From 2012–2017, we documented 11 instances of raptors cleaning Baird's tapir. For our own observations (n = 3), we used a Canon EOS 7D digital camera equipped with a 700-mm lens or a 20–60× spotting scope. We also searched the internet and social media sources for other evidence of these raptors cleaning Baird's tapir at CNP, reviewed the photographs and videos found, and then interviewed the observers who reported these additional eight observations of cleaning. We first asked each observer to describe the event, then inquired about specific behaviors observed (e.g., cleaning, tick removal), and requested the date, time, location, duration of observation, distance of the observer from focal animals, type of camera system used, and digital metadata, for each observation.
All 11 observed cleaning sessions occurred in open areas at CNP, either on the lawn surrounding the ranger station complex or on the beach. Raptors were observed cleaning tapirs, including removing ticks, in both the dry season [January (n = 2)] and the rainy season [April (n = 1), May (n = 1), June (n = 2), July (n = 3), August (n =1), October (n = 1)]. Observations occurred between 0830–1731 H CST, and ranged from to 3–48 min in length, with cleaning bouts ranging from 1–45 min. Observations were made from distances ranging between 8 and 20 m from the focal animals.
The single observation of a Black Vulture cleaning a tapir also involved a caracara: both raptors simultaneously cleaned the same tapir. When the observation began, a tapir lying on its side on the beach was being cleaned by an adult caracara. While the caracara removed ticks from the tapir's hindquarters, an adult Black Vulture walked up to the tapir's head to stand on the beach near the snout. The vulture then pecked at the ventral surface of the tapir's proboscis repeatedly, removing and eating substances, most too small to identify. The vulture also removed a large tick, tugging at it with its bill and using enough force to move the tapir's head slightly. After this tick removal, the tapir twitched one ear but did not lift its head. This particular observation occurred during the wet season and over a period of 1 min. D'Angelo et al. (2016) observed these two raptors simultaneously cleaning a group of capybaras in Brazil.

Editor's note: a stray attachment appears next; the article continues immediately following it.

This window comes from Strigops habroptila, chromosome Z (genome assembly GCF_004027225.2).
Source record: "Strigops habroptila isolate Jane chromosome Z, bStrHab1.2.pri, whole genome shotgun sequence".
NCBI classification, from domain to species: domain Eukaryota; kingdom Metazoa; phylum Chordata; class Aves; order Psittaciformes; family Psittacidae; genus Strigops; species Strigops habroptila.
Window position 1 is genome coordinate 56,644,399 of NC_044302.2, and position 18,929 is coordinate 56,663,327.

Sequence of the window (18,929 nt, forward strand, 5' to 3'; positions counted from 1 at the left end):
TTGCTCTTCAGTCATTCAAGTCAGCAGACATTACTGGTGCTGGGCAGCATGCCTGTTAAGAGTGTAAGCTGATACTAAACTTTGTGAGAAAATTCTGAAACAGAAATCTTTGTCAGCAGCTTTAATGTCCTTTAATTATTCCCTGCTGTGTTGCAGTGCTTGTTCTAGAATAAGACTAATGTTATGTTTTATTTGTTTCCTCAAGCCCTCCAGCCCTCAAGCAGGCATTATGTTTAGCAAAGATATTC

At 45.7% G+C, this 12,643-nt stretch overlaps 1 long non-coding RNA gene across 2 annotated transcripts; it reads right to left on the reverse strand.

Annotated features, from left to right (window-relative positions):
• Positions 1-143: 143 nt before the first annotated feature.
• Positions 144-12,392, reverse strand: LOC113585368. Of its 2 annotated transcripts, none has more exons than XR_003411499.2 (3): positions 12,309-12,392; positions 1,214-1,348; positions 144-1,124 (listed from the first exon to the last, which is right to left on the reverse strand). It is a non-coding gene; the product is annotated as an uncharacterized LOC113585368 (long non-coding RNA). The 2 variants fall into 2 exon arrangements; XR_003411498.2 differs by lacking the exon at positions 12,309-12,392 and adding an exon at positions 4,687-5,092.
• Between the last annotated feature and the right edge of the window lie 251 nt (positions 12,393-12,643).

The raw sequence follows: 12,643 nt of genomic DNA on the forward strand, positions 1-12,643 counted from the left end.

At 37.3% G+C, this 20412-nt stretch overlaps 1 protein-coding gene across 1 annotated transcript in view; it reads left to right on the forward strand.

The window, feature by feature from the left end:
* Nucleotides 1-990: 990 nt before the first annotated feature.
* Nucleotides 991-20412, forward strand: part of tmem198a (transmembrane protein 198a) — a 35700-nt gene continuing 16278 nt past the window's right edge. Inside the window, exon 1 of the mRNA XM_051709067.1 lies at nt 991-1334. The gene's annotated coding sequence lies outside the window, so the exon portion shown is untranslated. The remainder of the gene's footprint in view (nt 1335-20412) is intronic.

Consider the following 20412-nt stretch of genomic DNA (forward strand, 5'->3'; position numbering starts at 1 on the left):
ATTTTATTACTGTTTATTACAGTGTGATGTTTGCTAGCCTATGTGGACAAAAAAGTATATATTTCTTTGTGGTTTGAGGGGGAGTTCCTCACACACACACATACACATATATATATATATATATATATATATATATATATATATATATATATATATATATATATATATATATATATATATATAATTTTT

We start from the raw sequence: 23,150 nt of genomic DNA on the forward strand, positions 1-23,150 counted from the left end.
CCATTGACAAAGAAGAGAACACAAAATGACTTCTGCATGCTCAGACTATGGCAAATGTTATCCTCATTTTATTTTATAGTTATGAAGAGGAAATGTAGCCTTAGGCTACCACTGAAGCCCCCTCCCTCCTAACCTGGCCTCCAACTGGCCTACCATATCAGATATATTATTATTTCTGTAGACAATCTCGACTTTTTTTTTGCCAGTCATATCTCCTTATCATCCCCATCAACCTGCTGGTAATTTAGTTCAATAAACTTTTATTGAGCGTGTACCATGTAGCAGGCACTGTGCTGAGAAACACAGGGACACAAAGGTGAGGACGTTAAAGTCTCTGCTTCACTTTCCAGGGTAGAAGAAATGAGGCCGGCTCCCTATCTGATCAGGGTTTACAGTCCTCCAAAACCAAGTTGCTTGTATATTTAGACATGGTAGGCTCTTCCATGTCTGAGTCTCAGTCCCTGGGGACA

Eight observations involved only one adult caracara, and one observation was of two caracaras, both adults, cleaning the same tapir. Two observations during the wet season involved only one juvenile caracara.
During all of the cleaning sessions, caracaras perched on the back, neck, head, inner thigh, side, or rump of a tapir. The caracaras also walked around on the tapir, appeared to look closely at the tapir's surfaces, and used their bills to remove and eat substances from the fur during all of the cleaning sessions. Tick removal was confirmed for 91% of the sessions, including the two sessions involving juvenile caracaras.